50 Benefits of Ebooks – Reviewed

This is a cross-posting of a review which originally appeared on The Creative Penn website.

50 Benefits of Ebooks: A thinking person’s introduction to the digital reading revolution where ebooks are low-cost or free. This is definitely a must read for anyone who is remotely interested in where the publishing industry is heading.


50 Benefits of Ebooks - click to enlarge

 It is also great to read if you are a fan of ebooks, because you will learn more about them, where to find them and where the industry is heading. Equally, if you are not a fan of ebooks, you need to read it for your education! It is not a technical book – it is packed with literary references and is hugely readable.

Why is it so great?

Firstly, it is only $1 so immediately demonstrates its core argument – you can get the book in PDF or ePub format here. It is a fast, fun read for what some might consider a dry subject. I laughed out loud at points (whilst reading it on my iPhone on the train!)

It does indeed include 50 benefits of ebooks, each one well thought out with literary quotes peppering the text and examples. Did you know that Paulo Coelho published a hardback book in Russia which no one was buying? He “leaked” the ebook as a free download and suddenly the print book started selling. Cory Doctorow also does this, providing ebooks for free to boost print sales.

Some other examples:

· Ebooks keep literature alive – they cannot be burnt or destroyed.

· Ebooks are good for the environment. No dead trees, no pulping of leftover copies, no warehousing or distribution, no landfills full of old books.

· Ebooks defy time – they can be delivered instantly and you can read right now. This allows for faster, news related books to be published and available. No need to wait!

· Ebooks will revive reading and literature. It will no longer just be for the people who can afford a print book. Did you know that in Australia a trade paperback can cost $30 or more? That is hugely expensive for even someone on a good salary. Free or cheap ebooks mean people can read and devour the books they want without worrying about the money.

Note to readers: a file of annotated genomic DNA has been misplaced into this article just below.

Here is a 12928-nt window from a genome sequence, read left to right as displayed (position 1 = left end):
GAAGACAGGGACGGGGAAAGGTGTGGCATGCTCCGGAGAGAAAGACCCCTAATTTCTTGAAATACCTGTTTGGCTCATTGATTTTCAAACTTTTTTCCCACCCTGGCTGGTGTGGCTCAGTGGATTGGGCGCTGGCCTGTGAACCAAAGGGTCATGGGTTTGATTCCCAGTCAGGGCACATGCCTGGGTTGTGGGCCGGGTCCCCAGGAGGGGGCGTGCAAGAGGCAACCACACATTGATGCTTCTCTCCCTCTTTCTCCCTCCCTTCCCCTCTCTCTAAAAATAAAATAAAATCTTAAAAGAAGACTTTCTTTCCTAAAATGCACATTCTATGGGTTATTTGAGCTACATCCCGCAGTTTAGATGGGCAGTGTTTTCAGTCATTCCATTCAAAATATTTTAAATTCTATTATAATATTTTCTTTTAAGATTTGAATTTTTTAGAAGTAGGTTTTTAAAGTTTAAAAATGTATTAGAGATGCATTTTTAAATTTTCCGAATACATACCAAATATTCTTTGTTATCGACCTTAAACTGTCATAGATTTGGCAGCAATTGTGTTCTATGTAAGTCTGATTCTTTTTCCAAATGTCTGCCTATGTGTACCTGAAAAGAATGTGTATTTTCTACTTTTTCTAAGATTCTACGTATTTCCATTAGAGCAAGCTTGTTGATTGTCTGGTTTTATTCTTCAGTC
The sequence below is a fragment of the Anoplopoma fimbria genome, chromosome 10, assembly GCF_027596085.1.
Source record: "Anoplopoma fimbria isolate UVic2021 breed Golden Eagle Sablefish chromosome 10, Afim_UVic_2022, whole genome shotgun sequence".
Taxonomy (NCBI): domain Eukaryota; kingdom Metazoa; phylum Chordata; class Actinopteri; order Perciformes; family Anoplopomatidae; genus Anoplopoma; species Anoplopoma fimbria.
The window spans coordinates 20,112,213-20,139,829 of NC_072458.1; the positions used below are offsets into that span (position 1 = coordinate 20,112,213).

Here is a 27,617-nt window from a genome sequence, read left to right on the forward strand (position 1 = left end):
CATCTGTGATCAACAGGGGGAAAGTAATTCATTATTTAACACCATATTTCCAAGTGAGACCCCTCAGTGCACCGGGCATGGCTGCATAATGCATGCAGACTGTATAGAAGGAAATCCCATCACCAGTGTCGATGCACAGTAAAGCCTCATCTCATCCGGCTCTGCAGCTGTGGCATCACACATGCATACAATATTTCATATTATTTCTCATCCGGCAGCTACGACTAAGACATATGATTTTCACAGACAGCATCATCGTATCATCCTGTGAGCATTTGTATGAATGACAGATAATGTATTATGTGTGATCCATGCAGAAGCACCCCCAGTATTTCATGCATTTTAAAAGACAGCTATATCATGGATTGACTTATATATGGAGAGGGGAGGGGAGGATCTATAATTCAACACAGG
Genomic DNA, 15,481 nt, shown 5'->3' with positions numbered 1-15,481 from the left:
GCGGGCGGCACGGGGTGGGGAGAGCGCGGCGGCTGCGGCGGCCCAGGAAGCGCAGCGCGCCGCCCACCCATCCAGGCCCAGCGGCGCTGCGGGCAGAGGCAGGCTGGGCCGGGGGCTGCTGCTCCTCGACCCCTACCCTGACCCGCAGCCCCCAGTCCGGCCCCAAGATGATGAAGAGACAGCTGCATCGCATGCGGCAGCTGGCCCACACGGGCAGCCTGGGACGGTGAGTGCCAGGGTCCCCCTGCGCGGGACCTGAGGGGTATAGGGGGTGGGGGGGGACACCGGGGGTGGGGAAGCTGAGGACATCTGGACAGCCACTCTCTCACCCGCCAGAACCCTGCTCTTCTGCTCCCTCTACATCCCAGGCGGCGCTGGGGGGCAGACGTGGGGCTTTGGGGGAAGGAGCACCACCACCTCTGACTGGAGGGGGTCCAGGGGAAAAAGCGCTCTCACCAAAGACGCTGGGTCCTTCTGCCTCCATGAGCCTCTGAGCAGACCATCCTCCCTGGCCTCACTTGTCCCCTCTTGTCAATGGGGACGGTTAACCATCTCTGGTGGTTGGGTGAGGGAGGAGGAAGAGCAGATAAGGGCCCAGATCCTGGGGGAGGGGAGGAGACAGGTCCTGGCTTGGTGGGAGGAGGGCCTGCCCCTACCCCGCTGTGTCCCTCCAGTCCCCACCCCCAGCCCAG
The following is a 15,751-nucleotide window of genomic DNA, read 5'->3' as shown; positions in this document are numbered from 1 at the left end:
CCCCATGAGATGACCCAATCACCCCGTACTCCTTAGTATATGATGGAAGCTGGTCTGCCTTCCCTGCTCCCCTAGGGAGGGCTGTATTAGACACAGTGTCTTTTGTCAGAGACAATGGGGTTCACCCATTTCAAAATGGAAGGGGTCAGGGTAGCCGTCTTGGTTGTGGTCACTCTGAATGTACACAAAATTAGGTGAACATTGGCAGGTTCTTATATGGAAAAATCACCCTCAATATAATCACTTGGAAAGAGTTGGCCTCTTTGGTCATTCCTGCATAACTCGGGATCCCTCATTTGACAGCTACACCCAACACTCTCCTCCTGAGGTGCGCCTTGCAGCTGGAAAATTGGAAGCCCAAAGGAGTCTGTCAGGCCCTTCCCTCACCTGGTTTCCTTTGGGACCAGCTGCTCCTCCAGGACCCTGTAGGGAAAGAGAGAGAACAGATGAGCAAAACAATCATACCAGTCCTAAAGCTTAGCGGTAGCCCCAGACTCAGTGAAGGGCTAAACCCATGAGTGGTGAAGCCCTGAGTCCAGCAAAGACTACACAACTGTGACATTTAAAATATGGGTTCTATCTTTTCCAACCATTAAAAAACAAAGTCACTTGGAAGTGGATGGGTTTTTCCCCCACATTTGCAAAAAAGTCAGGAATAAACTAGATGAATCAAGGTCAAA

(I could go on, but you can get the whole book for $1!)

There are also sections on:

· How to read ebooks and where to find free ones

· What the various formats are (very useful!)

· DRM – what it means and why we don’t want it

· Publishing ebooks: 10 tremendous trends in 2009 “Print publishing has one foot in the grave and the other foot on a banana peel”

· Ten Trends To Nourish a Revolution in Reading and Publishing

· Reflections on the importance of reading

Michael Pastore is extremely well read as demonstrated by the breadth of the quotes he includes. He is obviously a great reader, and he makes convincing arguments throughout. The book is also packed with resources and there is also a companion website here.

Ebooks liberate authorsFrom my perspective, ebooks liberate the author and the artist and allow far greater freedom of expression than traditional publishing. They also allow for “the long tail” of niche market books that large publishers would never touch. It levels the playing field and allows the individual author or indie publisher the ability to promote their book alongside the big names.

I do not need convincing of ebooks. I currently read them on my iPhone on Stanza and as PDFs on the phone and the laptop. I would buy a Kindle if they were available in Australia! I publish my own books as ebooks on Smashwords, Lulu and the Kindle. However, I also love print books and I still buy them too. I love to browse a bookshop in real life and on Amazon. I shipped over 1000 books from England to New Zealand and then on to Australia (I must love them!)

This book helped me feel that my experience is actually typical. Most people who read ebooks also read print books. We would like to consume them both ways. There are some books I even have in 3 formats – print, ebook and audio because I believe in the power of the message. However, some books I only want to read in ebook format now. I will not pay $30 for a fiction novel that I will read over a few hours in the hammock, but I will pay $1, or perhaps even $4.99. This book has also convinced me to change my pricing for my ebooks – post on that to come!

These are exciting times for authors and readers. This book just makes me grin and jump up and down with glee!

(so go buy it now and join me in gleefulness!)

Related posts from The Creative Penn:

The future of the book – it’s already here

author 2.0 – how to publish your book, sell and promote it with web 2.0 tools

Joanna Penn is an author, speaker and business consultant based in Australia.

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